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12 Cards in this Set

  • Front
  • Back
Strict liability generally
Liability can be imposed on a defendant even if the defendant is not negligent if the plaintiff can show that the dangerous activity was the actual and proximate cause of the plaintiff’s personal injury or property damage.
Abnormally dangerous activities
A defendant is liable for engaging in abnormally dangerous activities when (1) the activity is not common, (2) the risks are unavoidable, even if reasonable care is taken, (3) that there was a harm, and (4) that the abnormally dangerous activity was the actual and proximate cause of the harm.
Respondeat Superior
Employers could be held liable for the torts of certain employees if those torts were committed within the scope of employment.
Independent contractors
Defendants are not liable for tortious acts of independent contractors.
Manufacturing defect
To state a claim for a manufacturing defect, the plaintiff must show that the product was in fact in a defective condition unreasonable dangerous for its intended use, that such defect existed when the product left the defendant’s control, and that the defect was the actual and proximate cause of the injury sustained.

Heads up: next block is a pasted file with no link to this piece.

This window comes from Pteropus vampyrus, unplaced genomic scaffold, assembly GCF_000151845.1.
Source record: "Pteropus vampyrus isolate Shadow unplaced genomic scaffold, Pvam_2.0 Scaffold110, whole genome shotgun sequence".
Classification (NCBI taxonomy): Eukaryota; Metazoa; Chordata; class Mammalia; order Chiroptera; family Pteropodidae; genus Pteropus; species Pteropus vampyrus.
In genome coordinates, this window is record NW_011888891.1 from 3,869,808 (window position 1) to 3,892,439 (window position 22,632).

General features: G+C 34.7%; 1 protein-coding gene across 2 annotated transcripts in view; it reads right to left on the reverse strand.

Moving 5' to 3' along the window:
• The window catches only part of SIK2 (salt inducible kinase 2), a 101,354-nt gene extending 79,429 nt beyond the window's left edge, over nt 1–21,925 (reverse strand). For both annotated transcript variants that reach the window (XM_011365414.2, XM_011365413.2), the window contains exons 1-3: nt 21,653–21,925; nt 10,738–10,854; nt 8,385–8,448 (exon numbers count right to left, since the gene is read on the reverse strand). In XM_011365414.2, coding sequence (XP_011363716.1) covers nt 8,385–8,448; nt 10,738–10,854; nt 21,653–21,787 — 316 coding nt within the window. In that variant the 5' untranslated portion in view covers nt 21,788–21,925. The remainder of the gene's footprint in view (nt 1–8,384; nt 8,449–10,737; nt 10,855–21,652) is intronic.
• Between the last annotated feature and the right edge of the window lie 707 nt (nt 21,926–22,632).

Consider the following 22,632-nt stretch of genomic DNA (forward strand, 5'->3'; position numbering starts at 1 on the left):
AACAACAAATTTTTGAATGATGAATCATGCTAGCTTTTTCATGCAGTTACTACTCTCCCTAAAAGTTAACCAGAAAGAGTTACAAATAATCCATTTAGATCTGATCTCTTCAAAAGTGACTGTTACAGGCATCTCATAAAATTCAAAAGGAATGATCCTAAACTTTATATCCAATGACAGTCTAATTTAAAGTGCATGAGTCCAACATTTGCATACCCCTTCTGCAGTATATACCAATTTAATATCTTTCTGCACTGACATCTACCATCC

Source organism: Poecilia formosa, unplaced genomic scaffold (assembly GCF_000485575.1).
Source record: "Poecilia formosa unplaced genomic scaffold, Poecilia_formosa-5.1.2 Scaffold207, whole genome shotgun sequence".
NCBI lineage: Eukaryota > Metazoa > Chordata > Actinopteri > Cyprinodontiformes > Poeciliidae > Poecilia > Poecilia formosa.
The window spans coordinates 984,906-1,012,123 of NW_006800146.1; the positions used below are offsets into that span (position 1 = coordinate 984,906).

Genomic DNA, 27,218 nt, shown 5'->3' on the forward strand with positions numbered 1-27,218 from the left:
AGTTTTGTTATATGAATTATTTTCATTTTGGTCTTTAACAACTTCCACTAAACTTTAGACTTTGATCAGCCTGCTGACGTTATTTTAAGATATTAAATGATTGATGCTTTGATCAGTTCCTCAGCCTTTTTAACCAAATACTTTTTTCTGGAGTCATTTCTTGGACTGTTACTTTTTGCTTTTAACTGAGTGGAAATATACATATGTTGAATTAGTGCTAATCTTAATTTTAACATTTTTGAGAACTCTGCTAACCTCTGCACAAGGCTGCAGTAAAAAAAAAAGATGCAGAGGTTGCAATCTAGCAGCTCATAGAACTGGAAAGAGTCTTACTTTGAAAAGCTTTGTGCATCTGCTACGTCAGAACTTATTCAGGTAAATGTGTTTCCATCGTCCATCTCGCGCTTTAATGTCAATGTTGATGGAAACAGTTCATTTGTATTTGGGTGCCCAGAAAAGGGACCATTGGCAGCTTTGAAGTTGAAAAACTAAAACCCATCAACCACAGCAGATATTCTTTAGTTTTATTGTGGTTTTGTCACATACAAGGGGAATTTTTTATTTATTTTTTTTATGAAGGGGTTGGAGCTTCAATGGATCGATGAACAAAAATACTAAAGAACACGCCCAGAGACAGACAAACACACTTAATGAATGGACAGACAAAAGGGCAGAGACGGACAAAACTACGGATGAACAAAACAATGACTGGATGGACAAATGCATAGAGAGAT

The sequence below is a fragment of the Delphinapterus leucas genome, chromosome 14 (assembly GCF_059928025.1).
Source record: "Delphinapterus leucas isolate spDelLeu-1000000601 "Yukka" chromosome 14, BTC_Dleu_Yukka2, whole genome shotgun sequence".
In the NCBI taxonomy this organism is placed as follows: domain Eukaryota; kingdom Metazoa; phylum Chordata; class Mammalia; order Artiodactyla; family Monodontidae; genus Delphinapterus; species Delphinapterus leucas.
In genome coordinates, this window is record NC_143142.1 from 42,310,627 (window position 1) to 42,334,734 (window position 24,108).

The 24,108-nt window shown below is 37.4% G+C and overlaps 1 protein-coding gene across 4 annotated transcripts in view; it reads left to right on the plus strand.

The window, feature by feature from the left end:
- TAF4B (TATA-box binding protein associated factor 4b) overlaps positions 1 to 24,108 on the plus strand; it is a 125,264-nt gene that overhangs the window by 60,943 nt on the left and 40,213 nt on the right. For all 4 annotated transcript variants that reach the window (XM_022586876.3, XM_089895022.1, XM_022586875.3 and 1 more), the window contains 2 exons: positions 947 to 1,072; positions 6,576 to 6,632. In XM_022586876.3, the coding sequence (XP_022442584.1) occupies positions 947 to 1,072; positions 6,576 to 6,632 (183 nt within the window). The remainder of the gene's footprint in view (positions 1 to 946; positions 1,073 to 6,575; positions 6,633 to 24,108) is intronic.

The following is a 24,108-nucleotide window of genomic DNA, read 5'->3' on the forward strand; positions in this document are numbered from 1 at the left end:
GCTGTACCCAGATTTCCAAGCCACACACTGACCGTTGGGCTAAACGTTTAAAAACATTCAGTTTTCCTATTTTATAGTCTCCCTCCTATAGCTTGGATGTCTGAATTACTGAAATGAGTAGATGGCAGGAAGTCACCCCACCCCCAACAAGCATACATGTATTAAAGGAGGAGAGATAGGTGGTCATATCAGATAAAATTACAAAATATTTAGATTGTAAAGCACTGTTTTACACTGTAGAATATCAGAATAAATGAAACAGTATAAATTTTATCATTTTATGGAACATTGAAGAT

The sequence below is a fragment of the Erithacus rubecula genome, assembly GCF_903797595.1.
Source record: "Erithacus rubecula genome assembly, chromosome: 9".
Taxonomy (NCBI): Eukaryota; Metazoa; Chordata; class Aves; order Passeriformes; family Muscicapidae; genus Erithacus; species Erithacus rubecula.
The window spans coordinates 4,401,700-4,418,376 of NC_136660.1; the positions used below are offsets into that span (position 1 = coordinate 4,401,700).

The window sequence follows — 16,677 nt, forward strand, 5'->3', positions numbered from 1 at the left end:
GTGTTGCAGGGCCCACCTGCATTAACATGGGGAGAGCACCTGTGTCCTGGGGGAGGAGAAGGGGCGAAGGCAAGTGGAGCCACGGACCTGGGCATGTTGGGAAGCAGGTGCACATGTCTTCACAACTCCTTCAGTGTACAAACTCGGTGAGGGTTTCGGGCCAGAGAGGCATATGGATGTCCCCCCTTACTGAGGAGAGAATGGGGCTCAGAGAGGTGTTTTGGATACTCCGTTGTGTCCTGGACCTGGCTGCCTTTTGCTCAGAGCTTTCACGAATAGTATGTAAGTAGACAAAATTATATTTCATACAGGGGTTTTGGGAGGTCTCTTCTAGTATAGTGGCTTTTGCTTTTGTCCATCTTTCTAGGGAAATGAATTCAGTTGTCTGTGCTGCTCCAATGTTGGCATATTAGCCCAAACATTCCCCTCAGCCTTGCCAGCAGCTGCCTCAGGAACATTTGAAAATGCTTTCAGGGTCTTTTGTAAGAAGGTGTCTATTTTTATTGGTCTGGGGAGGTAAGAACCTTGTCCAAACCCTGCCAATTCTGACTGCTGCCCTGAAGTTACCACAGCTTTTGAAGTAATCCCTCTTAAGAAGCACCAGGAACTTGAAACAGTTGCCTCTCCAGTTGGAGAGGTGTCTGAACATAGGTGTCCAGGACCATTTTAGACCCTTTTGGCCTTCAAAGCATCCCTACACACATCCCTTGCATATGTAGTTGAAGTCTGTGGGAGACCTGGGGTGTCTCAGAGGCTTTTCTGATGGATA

Design defect
To state a claim for a design defect, the plaintiff must show that there was a safer alternative, the safer alternative would have prevented or significantly reduced the risk of injury without substantially impairing the product’s utility, and the safer alternative was both technologically and economically feasible when the product left control of the manufacturer.
Contributory negligence
Contributory negligence is not a defense where plaintiff failed to disclose the defect or guard against its existence.
Comparative negligence
A plaintiff and defendant may both be held liable according to their degree of fault.
If the defendant used a disclaimer, the jury may find this defense acceptable.
If a plaintiff uses the product in a manner that is neither intended nor foreseeable, the defendant is not liable.
Trespassing animals
Owner strictly liable for damages done by trespass of his animals (but not household pets) that were reasonably foreseeable.
Abnormally dangerous animals
Owners strictly liable for injuries caused by wild animals, even if they’re pets.